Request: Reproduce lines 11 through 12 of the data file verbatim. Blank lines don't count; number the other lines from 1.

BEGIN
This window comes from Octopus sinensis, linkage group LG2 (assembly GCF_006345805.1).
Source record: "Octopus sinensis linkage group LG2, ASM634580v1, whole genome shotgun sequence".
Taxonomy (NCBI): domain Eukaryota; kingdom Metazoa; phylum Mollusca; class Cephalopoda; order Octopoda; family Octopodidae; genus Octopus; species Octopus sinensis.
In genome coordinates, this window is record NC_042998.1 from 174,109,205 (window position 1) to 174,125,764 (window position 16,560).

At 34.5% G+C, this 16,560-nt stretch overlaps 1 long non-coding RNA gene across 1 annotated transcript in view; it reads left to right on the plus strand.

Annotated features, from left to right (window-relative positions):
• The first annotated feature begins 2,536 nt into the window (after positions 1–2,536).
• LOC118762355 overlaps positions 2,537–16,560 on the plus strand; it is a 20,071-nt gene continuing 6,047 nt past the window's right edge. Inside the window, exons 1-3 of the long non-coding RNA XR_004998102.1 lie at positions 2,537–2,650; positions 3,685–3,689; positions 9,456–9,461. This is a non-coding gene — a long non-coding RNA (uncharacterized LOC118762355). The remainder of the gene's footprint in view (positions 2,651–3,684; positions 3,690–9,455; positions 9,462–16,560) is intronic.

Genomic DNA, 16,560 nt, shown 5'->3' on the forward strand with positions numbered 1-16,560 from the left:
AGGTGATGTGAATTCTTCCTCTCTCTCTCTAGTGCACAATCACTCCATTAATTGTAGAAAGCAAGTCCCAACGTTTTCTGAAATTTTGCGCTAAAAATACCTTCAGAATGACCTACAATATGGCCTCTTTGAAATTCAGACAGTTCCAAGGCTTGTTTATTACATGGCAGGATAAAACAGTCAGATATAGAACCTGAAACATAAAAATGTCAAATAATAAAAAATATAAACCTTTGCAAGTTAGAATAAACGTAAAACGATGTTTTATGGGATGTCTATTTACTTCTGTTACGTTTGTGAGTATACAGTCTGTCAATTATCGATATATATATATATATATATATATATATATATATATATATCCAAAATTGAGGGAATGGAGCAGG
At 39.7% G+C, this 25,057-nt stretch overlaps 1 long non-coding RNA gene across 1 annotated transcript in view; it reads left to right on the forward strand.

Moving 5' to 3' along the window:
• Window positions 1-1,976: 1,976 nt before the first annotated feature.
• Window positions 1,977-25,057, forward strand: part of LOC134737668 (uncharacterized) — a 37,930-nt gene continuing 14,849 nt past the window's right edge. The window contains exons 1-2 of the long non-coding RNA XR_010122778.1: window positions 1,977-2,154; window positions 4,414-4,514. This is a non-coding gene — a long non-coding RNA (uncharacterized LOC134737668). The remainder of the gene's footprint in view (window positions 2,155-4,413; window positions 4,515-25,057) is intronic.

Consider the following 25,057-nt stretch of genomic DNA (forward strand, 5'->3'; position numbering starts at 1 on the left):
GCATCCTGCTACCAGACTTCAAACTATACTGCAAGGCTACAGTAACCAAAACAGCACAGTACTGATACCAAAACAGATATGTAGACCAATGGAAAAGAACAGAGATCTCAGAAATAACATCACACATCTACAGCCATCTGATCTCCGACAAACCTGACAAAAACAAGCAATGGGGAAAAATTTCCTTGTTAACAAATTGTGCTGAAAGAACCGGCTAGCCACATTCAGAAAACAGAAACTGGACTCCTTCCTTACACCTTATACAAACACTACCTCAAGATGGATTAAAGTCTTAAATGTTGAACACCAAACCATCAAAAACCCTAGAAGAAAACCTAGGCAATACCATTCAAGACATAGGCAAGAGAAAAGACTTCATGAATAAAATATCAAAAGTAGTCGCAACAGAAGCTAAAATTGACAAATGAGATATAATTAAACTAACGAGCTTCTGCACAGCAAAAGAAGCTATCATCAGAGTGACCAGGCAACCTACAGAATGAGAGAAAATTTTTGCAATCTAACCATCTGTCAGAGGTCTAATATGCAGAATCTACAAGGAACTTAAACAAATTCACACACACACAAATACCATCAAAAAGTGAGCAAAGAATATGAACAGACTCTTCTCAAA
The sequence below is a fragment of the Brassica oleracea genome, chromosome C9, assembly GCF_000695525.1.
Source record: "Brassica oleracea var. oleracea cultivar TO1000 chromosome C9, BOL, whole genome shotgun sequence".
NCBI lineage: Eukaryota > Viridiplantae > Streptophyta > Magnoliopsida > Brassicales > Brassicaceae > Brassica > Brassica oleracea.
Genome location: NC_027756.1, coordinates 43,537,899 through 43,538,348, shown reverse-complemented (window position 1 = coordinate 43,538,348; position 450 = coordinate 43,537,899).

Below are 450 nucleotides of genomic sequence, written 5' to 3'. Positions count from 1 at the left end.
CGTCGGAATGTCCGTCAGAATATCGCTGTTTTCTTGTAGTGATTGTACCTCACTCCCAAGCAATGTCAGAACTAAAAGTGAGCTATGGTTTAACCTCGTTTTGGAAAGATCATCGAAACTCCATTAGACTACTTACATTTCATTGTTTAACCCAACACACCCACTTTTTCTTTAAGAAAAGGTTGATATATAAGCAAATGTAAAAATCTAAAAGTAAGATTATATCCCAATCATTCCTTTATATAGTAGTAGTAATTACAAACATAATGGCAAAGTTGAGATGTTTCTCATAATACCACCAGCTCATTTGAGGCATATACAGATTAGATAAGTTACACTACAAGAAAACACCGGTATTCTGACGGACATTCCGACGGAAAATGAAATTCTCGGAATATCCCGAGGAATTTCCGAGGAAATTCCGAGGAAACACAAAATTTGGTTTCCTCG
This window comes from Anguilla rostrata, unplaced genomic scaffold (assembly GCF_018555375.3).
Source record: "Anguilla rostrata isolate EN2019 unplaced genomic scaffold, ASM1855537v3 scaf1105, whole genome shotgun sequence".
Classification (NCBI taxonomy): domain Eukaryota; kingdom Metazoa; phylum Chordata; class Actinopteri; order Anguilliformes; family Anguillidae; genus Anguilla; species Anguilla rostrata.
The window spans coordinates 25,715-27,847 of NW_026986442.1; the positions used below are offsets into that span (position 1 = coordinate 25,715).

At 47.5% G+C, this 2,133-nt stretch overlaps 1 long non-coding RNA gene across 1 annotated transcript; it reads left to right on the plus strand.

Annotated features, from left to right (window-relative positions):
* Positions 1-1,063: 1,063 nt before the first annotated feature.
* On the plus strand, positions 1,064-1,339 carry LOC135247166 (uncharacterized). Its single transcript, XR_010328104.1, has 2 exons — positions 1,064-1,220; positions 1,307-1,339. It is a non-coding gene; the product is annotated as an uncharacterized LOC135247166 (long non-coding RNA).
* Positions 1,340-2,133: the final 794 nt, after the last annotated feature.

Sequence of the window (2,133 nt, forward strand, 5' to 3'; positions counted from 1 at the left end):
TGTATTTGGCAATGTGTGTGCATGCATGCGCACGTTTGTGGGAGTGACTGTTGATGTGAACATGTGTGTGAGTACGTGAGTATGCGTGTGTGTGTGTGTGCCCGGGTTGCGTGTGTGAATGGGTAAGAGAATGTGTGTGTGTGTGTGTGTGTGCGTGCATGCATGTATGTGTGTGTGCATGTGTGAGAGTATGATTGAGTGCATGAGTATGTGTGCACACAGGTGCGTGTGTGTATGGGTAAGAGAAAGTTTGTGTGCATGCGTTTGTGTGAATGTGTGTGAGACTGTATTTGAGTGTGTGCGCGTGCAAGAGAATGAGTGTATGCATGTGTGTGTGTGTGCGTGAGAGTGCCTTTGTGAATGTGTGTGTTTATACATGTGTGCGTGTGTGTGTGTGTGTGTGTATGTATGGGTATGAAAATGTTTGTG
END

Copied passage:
At 39.7% G+C, this 25,057-nt stretch overlaps 1 long non-coding RNA gene across 1 annotated transcript in view; it reads left to right on the forward strand.

Moving 5' to 3' along the window: